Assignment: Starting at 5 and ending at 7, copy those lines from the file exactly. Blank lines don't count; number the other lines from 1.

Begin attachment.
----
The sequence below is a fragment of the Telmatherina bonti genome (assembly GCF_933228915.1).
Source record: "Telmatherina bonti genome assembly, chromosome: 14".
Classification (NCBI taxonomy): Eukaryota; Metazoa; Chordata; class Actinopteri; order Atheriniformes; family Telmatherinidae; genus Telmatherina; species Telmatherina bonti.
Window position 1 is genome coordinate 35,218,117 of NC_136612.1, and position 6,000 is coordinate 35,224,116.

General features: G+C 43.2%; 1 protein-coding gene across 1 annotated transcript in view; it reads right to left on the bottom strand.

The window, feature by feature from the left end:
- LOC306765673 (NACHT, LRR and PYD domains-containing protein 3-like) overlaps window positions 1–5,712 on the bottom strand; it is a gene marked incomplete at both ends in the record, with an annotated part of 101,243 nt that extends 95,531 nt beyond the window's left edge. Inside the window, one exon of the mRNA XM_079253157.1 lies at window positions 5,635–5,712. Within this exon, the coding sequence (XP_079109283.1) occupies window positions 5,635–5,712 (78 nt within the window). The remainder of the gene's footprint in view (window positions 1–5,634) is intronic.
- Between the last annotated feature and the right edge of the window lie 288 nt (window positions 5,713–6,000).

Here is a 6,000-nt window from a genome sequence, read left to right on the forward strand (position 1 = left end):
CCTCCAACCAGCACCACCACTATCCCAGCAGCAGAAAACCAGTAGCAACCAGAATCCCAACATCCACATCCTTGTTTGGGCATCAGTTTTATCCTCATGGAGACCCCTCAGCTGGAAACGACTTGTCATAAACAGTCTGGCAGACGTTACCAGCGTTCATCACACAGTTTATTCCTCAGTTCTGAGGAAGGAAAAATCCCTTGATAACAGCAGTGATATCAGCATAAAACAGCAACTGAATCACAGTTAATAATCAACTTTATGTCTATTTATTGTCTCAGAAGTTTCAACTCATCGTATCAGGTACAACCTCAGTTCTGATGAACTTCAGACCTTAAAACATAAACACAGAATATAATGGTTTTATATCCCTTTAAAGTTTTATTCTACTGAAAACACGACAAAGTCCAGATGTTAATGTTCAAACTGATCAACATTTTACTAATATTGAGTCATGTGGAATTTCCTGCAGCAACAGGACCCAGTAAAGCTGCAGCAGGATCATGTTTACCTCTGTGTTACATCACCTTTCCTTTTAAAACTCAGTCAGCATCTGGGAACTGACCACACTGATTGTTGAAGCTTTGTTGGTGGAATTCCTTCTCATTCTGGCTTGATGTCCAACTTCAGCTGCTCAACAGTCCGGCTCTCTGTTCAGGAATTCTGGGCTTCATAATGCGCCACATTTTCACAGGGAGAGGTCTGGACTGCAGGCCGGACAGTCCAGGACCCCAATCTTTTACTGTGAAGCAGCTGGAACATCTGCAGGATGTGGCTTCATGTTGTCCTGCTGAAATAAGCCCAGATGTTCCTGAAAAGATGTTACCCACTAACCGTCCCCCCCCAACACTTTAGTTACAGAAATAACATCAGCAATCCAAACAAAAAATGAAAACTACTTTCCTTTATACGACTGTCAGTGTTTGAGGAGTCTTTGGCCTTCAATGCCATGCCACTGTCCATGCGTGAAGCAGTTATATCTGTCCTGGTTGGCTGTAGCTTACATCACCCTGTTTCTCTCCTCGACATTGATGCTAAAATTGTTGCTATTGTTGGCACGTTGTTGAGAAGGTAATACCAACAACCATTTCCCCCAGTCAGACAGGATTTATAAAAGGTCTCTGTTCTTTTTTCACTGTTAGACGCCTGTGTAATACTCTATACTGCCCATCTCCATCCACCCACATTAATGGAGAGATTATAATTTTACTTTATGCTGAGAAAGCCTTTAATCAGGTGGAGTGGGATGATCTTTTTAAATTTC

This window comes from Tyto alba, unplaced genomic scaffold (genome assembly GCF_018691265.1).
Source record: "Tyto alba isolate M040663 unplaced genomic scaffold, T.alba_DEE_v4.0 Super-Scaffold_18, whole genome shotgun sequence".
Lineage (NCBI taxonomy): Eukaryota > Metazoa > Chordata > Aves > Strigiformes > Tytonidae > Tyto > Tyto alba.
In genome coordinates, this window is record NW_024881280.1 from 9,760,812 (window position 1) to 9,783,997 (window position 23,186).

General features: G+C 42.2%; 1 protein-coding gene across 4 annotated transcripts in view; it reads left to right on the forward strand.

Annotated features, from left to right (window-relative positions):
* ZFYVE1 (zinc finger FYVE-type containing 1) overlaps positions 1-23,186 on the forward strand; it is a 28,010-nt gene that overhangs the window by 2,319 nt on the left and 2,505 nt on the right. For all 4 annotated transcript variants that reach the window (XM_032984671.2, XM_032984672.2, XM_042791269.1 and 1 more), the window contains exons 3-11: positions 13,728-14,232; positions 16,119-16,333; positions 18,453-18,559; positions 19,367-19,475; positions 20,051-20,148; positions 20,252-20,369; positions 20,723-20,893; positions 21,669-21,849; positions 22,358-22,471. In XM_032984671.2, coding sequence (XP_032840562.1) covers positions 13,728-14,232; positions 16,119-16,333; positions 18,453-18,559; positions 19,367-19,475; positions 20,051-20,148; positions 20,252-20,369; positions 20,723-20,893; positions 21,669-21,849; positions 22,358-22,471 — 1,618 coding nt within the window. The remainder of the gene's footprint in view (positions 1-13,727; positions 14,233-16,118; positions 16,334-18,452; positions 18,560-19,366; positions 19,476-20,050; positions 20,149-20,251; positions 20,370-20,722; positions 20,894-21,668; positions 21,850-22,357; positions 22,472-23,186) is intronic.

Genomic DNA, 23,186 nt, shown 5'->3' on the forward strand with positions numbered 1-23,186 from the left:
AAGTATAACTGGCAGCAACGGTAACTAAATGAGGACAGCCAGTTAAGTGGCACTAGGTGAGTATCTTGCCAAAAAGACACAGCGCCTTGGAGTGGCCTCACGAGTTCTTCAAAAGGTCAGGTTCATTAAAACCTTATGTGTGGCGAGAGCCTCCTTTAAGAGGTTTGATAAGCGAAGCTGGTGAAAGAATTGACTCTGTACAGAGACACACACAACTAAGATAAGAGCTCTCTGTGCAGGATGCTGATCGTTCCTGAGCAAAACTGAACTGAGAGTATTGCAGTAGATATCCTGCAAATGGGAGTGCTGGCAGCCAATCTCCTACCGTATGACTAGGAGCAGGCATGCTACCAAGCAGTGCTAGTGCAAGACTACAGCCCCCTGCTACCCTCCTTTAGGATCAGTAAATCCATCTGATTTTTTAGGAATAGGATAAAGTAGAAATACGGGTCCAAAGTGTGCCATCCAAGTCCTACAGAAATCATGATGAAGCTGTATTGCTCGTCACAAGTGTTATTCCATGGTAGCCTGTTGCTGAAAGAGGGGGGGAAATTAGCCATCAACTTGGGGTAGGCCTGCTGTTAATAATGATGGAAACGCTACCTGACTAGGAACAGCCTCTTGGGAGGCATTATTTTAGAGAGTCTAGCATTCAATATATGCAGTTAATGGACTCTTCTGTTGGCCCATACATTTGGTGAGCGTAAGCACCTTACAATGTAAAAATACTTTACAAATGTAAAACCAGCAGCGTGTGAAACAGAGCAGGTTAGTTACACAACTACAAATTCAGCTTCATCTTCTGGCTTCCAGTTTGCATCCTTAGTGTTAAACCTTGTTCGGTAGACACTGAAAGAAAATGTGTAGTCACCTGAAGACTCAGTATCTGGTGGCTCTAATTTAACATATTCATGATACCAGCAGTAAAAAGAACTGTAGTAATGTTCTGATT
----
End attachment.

General features: G+C 43.2%; 1 protein-coding gene across 1 annotated transcript in view; it reads right to left on the bottom strand.

The window, feature by feature from the left end:
- LOC306765673 (NACHT, LRR and PYD domains-containing protein 3-like) overlaps window positions 1–5,712 on the bottom strand; it is a gene marked incomplete at both ends in the record, with an annotated part of 101,243 nt that extends 95,531 nt beyond the window's left edge. Inside the window, one exon of the mRNA XM_079253157.1 lies at window positions 5,635–5,712. Within this exon, the coding sequence (XP_079109283.1) occupies window positions 5,635–5,712 (78 nt within the window). The remainder of the gene's footprint in view (window positions 1–5,634) is intronic.